The base plate of the camera is removable, under it is a cradle to hold four AAA batteries. One set of batteries should provide the power to take 90 rolls of film according to the manual.

The back of the camera contains a window to enable you to see the film cassette to act as a reminder as to which film type you have loaded. On the right of the back is a small round window with blue and white stripes in it. When the film moves inside the camera, these lines rotate. This has two purposes. First, you can see that the film is advancing properly. Second, you can tell when you have finished rewinding the film. While you cannot see the window while you are actually taking photographs, you can tell that the film is loaded properly as the camera will advance three frames as it loads the film and these lines will be rotating as it does so. If the lines do not rotate, the film has not loaded and you need to attend to it.

Inside is normal for a modern film camera. On the left is the recess for the film cassette. This recess has a row of six electrical contacts. These press against the film cassette and read the DX code. The DX code contains information about film length and film speed. The camera uses this information to set the light meter.

Next to the cassette space is the shutter. This is a vertical travel metal bladed shutter. To the right of the shutter is the sprocket shaft. This is partially covered by a chromed plate which is a part of the film loading system. Right of this is the take-up spool. Below the sprocket shaft are four contacts. These work with the optional data back.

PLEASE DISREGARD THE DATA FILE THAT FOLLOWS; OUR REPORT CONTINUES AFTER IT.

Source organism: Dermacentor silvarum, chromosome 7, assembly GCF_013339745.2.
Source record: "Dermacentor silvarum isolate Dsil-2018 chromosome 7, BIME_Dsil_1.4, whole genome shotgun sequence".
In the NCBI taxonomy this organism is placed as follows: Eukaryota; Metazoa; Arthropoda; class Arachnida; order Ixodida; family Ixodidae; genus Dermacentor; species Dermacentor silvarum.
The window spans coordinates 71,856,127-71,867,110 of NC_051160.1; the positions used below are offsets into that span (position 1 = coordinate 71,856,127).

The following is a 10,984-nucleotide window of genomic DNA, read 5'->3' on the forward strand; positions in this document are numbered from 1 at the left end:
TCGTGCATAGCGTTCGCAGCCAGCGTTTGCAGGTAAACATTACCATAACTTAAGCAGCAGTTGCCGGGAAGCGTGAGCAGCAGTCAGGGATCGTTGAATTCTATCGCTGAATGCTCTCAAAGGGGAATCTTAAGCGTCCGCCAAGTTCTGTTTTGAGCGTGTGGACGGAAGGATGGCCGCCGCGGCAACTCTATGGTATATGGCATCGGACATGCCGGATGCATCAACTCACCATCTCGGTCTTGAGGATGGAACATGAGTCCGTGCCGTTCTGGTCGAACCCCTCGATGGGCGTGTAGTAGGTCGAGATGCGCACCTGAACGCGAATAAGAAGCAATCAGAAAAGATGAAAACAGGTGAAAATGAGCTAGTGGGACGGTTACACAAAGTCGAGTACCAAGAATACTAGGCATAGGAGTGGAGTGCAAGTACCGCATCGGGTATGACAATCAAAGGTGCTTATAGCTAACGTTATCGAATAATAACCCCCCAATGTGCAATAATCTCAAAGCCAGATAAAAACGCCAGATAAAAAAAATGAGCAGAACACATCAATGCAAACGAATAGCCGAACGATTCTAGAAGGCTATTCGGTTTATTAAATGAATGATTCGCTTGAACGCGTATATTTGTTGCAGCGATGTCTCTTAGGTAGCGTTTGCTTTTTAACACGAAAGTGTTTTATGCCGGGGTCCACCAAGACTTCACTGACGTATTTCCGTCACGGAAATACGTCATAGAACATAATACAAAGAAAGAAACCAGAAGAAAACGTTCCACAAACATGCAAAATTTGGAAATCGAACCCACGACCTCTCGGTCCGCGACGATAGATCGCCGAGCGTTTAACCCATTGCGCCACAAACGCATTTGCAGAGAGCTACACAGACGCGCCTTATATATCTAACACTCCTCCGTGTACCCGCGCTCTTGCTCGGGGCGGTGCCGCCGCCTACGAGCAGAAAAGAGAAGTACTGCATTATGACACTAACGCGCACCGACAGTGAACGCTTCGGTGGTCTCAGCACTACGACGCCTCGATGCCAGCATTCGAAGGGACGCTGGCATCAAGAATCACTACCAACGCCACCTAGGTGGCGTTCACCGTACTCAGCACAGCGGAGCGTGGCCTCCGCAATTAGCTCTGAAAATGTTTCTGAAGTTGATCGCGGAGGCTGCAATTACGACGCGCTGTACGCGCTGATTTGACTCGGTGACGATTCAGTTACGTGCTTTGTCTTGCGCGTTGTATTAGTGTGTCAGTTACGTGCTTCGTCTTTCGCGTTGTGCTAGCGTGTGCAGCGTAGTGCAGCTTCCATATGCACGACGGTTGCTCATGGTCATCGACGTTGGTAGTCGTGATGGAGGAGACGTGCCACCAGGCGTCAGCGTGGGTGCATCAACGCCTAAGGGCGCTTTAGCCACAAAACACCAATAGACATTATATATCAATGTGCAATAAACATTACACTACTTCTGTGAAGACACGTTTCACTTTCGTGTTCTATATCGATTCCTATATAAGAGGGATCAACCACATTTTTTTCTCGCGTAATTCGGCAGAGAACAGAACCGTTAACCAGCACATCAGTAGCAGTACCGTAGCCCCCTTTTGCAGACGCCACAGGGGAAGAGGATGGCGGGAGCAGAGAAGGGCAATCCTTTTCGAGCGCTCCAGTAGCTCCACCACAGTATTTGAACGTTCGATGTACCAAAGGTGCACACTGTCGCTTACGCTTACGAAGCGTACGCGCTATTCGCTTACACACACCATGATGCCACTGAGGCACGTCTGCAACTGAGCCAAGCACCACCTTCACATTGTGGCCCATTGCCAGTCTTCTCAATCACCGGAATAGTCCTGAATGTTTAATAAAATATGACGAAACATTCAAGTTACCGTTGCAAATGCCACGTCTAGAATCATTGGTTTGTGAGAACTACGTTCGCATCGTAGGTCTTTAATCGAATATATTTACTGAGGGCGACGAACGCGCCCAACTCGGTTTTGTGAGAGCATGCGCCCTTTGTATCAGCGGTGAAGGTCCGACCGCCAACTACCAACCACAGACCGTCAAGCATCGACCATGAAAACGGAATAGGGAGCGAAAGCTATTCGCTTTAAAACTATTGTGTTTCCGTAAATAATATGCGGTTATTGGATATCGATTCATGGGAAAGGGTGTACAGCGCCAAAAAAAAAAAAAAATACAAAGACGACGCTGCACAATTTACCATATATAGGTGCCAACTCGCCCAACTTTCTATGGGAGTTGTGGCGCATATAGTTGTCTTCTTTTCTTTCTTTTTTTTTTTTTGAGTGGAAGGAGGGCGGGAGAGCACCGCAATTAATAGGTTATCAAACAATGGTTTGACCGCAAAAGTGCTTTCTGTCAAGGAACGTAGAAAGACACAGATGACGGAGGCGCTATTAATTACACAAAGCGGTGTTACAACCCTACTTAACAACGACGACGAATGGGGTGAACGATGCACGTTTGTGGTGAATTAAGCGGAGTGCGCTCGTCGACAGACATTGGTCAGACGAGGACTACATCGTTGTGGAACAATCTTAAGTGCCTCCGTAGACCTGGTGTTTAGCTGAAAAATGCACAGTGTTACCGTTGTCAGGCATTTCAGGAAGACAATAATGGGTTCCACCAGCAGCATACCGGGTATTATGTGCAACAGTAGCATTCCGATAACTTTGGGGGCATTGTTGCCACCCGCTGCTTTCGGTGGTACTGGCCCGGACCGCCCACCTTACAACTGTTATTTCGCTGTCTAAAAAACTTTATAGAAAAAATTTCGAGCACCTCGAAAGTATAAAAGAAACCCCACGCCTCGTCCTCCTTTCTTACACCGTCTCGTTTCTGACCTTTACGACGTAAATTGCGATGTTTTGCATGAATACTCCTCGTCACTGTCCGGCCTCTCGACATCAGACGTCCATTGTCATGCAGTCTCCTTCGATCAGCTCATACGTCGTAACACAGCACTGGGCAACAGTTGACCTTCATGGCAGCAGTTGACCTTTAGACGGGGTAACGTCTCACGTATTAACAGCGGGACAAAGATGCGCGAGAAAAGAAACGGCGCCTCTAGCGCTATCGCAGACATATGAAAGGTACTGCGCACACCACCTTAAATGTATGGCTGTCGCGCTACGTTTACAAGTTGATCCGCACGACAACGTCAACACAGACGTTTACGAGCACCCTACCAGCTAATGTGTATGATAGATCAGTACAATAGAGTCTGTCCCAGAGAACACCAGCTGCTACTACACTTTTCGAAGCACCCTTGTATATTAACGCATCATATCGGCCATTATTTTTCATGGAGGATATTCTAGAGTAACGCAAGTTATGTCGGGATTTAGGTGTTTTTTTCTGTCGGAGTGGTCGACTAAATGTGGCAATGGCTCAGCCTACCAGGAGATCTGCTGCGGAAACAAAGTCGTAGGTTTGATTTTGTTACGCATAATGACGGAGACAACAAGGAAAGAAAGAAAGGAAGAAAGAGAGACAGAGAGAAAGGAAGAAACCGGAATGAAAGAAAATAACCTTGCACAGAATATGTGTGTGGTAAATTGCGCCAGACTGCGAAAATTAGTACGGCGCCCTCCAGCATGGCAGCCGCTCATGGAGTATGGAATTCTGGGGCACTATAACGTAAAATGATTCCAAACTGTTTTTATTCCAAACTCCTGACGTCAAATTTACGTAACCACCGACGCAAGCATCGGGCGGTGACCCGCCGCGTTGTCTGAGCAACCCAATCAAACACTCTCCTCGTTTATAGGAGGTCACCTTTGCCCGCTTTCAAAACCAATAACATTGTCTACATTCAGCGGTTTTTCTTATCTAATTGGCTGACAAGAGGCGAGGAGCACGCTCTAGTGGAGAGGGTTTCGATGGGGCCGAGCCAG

The inside of the back is more complex than is usual. In the middle is the pressure plate – this is nice and large. Left of this is a sprung roller – again, a part of the film loading system; the roller keeps the film against the take-up spool.

Just right of the sprung roller is another roller. This one rotates the blue and white stripes as the film moves within the camera. Being a Japanese camera, the joint between the camera body and back is rendered light tight with plastic foam. In time, this foam deteriorates and ceases to be light tight. On this camera the foam is in excellent condition.

Loading a film is easy. The cassette goes on the left, you pull the film across the film gate and leave the end off the film leader by the orange dot. When you close the back and turn the camera on the film advance activates, winding the film to the first frame. A caveat: I used a fairly old cassette of film and there was a serious kink in the film between the lever and the rolled film in the cassette. This meant that the film did not seat properly over the sprocket shaft and so would not wind onto the take-up spool. I had to remove the film cassette, trim about 50mm off the end of the film and refit into the camera. This time the film loaded correctly. I ended up with 22 shots rather than the 24 I should have got.

In use:

This is an easy camera too use – as the designers intended. As I was trying out the camera I used all the shooting modes at some point but mostly I used A – aperture priority.

I had the film speed selector set to DX and this clearly read the film speed from the cassette. I did not try setting the film speed manually.

Using P and Phi modes worked fine – you need to remember to set the lens to its smallest aperture or nothing will happen. A mode also works fine, the camera selecting the shutter speed to match the aperture the user has set.

Looking at the negatives (courtesy of Snappy Snaps in Lincoln) the negative density is as I would want it to be on all frames. Exposure is uniform indicating that the shutter is moving smoothly without any shutter bounce.

The lens (a Tokina 35-70 mm zoom lens), which is clearly a cheaper lens, performs well most of the time. When I shot into the sun, the image lost a lot of both contrast and saturation (see the first image below) but, when shooting contre-jour was avoided, both contrast and saturation were fine.

Shot into the sun – some flare, but not too much.
Nikon F-301 35mm film camera from Japan.